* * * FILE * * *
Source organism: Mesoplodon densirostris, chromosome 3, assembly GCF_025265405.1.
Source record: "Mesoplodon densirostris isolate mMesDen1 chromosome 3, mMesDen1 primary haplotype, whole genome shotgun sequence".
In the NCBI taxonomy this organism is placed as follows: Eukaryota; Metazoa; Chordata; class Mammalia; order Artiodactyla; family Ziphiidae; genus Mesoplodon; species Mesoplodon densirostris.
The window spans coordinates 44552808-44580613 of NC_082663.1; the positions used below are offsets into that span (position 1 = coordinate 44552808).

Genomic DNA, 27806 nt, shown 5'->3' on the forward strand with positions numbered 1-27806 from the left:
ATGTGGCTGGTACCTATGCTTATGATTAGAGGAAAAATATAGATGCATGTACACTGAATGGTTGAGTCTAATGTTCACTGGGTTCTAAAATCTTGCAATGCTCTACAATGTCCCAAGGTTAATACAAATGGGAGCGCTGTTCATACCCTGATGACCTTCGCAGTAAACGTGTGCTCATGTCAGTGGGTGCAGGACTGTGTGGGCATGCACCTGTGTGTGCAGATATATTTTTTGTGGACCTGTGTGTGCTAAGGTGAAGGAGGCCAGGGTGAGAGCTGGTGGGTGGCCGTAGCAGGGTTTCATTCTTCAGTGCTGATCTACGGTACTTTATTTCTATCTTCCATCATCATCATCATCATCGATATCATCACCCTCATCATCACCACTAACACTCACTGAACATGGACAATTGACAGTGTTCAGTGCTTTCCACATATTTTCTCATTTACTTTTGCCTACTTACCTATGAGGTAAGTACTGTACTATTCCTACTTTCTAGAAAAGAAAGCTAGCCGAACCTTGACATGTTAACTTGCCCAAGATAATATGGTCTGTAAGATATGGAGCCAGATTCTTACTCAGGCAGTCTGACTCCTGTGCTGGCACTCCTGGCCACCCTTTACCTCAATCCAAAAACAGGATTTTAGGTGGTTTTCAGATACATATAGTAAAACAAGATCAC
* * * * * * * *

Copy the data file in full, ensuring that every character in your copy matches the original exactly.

Source organism: Mesoplodon densirostris, chromosome 3, assembly GCF_025265405.1.
Source record: "Mesoplodon densirostris isolate mMesDen1 chromosome 3, mMesDen1 primary haplotype, whole genome shotgun sequence".
In the NCBI taxonomy this organism is placed as follows: Eukaryota; Metazoa; Chordata; class Mammalia; order Artiodactyla; family Ziphiidae; genus Mesoplodon; species Mesoplodon densirostris.
The window spans coordinates 44552808-44580613 of NC_082663.1; the positions used below are offsets into that span (position 1 = coordinate 44552808).

Genomic DNA, 27806 nt, shown 5'->3' on the forward strand with positions numbered 1-27806 from the left:
ATGTGGCTGGTACCTATGCTTATGATTAGAGGAAAAATATAGATGCATGTACACTGAATGGTTGAGTCTAATGTTCACTGGGTTCTAAAATCTTGCAATGCTCTACAATGTCCCAAGGTTAATACAAATGGGAGCGCTGTTCATACCCTGATGACCTTCGCAGTAAACGTGTGCTCATGTCAGTGGGTGCAGGACTGTGTGGGCATGCACCTGTGTGTGCAGATATATTTTTTGTGGACCTGTGTGTGCTAAGGTGAAGGAGGCCAGGGTGAGAGCTGGTGGGTGGCCGTAGCAGGGTTTCATTCTTCAGTGCTGATCTACGGTACTTTATTTCTATCTTCCATCATCATCATCATCATCGATATCATCACCCTCATCATCACCACTAACACTCACTGAACATGGACAATTGACAGTGTTCAGTGCTTTCCACATATTTTCTCATTTACTTTTGCCTACTTACCTATGAGGTAAGTACTGTACTATTCCTACTTTCTAGAAAAGAAAGCTAGCCGAACCTTGACATGTTAACTTGCCCAAGATAATATGGTCTGTAAGATATGGAGCCAGATTCTTACTCAGGCAGTCTGACTCCTGTGCTGGCACTCCTGGCCACCCTTTACCTCAATCCAAAAACAGGATTTTAGGTGGTTTTCAGATACATATAGTAAAACAAGATCAC